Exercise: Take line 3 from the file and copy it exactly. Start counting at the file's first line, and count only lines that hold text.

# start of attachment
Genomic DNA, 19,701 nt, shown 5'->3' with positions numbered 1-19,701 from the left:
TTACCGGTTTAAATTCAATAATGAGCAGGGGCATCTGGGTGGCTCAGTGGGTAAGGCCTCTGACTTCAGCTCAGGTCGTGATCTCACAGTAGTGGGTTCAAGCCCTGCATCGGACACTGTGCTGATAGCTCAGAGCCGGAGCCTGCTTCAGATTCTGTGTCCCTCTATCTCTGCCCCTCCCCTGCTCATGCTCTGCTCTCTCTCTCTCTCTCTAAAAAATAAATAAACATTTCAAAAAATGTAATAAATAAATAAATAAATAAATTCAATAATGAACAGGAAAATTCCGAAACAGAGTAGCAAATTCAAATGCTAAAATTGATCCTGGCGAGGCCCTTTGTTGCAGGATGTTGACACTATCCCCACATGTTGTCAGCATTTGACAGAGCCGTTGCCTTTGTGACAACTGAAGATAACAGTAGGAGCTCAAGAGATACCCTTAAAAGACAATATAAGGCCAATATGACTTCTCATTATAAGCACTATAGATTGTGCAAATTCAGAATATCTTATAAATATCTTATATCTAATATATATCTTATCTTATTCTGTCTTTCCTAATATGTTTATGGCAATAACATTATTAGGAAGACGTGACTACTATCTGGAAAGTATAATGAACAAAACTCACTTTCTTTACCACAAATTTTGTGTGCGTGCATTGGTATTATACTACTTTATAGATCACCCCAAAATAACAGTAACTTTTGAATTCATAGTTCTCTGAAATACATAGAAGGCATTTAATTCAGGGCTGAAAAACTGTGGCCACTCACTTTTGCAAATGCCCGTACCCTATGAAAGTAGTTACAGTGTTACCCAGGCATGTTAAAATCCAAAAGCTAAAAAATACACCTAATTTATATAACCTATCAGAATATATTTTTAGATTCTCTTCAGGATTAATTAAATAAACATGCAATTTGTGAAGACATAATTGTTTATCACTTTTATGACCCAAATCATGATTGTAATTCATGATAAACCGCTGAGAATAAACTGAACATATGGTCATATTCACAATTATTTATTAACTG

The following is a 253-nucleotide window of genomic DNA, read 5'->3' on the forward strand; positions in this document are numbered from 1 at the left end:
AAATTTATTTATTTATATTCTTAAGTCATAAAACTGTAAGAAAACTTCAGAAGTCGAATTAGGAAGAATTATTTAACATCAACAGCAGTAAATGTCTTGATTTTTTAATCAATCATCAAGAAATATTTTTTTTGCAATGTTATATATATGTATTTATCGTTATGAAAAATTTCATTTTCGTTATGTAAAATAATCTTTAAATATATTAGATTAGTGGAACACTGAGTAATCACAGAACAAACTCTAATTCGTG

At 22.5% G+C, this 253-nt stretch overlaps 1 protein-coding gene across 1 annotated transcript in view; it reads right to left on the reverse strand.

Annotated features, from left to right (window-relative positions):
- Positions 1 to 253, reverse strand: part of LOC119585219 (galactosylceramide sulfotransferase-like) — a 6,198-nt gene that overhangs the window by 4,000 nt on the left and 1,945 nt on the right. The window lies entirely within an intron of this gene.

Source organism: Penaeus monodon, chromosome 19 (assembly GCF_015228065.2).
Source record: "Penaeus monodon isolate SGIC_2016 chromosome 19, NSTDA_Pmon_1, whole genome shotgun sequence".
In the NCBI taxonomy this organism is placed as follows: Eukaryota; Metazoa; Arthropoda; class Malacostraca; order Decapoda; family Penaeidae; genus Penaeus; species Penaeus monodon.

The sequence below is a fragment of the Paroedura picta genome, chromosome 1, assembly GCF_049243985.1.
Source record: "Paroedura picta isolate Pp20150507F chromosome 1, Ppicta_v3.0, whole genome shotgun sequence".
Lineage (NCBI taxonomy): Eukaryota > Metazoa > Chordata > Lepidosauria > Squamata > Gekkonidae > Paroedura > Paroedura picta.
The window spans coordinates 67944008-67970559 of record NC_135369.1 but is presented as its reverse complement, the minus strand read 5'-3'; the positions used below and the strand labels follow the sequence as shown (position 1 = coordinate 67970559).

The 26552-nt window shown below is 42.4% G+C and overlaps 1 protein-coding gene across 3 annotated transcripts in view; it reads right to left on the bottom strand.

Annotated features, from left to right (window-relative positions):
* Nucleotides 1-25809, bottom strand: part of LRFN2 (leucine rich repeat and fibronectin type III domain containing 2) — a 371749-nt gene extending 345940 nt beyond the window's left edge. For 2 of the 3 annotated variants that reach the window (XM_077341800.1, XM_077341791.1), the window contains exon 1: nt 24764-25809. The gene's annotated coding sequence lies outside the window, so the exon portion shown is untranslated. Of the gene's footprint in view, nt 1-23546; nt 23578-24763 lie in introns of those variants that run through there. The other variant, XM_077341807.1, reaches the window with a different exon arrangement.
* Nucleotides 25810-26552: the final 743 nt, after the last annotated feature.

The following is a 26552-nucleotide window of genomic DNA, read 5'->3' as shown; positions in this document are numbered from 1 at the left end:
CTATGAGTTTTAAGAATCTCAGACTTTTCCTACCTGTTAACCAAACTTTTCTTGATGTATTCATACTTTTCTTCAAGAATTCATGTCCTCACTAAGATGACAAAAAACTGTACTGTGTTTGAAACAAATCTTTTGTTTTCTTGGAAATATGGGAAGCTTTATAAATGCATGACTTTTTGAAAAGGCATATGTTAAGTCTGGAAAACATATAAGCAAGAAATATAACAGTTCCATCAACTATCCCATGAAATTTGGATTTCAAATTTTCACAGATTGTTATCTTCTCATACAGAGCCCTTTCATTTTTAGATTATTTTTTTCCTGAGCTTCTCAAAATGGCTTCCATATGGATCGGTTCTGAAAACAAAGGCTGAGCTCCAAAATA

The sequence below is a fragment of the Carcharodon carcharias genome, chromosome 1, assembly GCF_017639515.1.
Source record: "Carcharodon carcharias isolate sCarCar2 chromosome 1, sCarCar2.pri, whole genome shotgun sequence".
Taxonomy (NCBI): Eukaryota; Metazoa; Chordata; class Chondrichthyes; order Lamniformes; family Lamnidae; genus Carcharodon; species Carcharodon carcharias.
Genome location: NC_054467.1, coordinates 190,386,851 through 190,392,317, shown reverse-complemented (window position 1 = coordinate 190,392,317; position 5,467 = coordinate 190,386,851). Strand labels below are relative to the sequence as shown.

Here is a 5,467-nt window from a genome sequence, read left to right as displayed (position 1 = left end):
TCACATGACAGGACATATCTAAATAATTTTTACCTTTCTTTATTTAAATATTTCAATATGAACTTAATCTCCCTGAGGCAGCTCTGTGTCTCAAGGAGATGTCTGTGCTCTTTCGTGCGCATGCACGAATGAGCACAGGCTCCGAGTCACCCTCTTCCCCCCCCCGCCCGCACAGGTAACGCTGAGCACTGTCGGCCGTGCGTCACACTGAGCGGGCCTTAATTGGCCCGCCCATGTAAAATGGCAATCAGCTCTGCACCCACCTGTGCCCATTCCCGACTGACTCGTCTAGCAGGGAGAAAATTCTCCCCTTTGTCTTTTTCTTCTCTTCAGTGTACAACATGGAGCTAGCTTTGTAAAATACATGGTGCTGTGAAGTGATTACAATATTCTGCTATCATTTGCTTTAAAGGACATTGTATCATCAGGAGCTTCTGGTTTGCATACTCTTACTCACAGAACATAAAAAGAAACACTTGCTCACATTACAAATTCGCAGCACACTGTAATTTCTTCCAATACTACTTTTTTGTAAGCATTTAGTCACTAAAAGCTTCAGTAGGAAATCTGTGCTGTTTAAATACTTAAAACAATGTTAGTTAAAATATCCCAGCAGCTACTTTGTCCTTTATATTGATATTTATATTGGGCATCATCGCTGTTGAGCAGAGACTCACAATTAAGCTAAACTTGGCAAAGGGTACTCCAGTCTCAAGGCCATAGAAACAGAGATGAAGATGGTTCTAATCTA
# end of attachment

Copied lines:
The following is a 253-nucleotide window of genomic DNA, read 5'->3' on the forward strand; positions in this document are numbered from 1 at the left end: